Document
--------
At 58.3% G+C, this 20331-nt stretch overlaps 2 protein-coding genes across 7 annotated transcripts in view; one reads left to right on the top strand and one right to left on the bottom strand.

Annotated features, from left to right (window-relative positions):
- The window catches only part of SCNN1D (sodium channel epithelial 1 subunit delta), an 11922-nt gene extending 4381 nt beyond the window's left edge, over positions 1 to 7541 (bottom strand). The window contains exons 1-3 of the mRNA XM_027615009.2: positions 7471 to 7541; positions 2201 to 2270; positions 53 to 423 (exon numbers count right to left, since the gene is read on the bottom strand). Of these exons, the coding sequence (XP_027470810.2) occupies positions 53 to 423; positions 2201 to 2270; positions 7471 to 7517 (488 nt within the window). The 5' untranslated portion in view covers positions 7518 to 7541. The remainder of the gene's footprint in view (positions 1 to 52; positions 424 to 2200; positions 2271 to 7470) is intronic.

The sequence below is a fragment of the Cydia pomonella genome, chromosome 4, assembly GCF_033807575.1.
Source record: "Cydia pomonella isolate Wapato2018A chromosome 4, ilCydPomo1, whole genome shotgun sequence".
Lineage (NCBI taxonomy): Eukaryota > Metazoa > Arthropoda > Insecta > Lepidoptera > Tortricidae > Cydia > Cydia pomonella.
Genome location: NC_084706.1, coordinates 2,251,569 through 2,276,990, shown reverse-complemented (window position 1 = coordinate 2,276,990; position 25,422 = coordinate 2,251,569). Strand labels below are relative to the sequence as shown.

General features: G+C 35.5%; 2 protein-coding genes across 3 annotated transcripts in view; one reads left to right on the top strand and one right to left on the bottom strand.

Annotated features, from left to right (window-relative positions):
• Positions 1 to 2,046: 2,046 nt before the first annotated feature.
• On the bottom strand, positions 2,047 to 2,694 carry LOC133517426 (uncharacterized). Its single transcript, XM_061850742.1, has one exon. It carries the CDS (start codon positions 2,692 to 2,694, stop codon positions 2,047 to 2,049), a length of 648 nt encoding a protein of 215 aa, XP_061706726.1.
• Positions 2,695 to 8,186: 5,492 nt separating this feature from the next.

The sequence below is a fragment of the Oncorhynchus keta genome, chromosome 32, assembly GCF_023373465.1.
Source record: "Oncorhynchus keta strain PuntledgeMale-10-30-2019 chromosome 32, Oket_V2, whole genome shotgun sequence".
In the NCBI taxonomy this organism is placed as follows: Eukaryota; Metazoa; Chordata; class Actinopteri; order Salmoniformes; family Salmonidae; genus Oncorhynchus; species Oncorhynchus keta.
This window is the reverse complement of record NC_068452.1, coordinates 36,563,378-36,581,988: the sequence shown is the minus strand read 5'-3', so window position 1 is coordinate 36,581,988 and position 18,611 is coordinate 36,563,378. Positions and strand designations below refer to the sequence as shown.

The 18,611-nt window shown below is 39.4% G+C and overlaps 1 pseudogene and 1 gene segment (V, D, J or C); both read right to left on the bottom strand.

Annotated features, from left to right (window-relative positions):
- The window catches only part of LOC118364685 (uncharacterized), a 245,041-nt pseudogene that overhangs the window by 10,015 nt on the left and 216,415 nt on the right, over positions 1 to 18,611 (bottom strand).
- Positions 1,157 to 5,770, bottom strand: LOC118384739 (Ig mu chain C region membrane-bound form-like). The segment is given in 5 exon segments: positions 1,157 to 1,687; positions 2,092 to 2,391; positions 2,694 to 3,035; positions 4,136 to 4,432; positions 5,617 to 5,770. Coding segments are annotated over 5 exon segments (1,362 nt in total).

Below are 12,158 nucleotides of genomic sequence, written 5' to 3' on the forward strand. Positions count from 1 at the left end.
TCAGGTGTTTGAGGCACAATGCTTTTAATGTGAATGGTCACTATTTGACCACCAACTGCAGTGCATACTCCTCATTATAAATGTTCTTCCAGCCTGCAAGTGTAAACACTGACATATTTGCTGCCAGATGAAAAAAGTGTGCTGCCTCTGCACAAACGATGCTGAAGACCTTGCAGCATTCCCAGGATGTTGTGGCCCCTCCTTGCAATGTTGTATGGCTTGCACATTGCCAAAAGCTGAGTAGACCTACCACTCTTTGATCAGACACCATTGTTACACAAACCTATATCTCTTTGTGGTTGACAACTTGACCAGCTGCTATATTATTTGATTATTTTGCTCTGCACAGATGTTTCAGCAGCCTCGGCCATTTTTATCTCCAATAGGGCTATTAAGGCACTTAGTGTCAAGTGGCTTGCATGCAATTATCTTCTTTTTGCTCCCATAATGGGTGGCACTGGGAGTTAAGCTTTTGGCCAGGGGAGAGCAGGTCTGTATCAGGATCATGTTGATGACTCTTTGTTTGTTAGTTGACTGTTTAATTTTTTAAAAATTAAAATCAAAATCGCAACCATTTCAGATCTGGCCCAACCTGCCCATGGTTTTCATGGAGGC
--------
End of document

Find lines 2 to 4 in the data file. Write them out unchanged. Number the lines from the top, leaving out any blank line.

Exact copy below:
Annotated features, from left to right (window-relative positions):
- The window catches only part of SCNN1D (sodium channel epithelial 1 subunit delta), an 11922-nt gene extending 4381 nt beyond the window's left edge, over positions 1 to 7541 (bottom strand). The window contains exons 1-3 of the mRNA XM_027615009.2: positions 7471 to 7541; positions 2201 to 2270; positions 53 to 423 (exon numbers count right to left, since the gene is read on the bottom strand). Of these exons, the coding sequence (XP_027470810.2) occupies positions 53 to 423; positions 2201 to 2270; positions 7471 to 7517 (488 nt within the window). The 5' untranslated portion in view covers positions 7518 to 7541. The remainder of the gene's footprint in view (positions 1 to 52; positions 424 to 2200; positions 2271 to 7470) is intronic.

The sequence below is a fragment of the Cydia pomonella genome, chromosome 4, assembly GCF_033807575.1.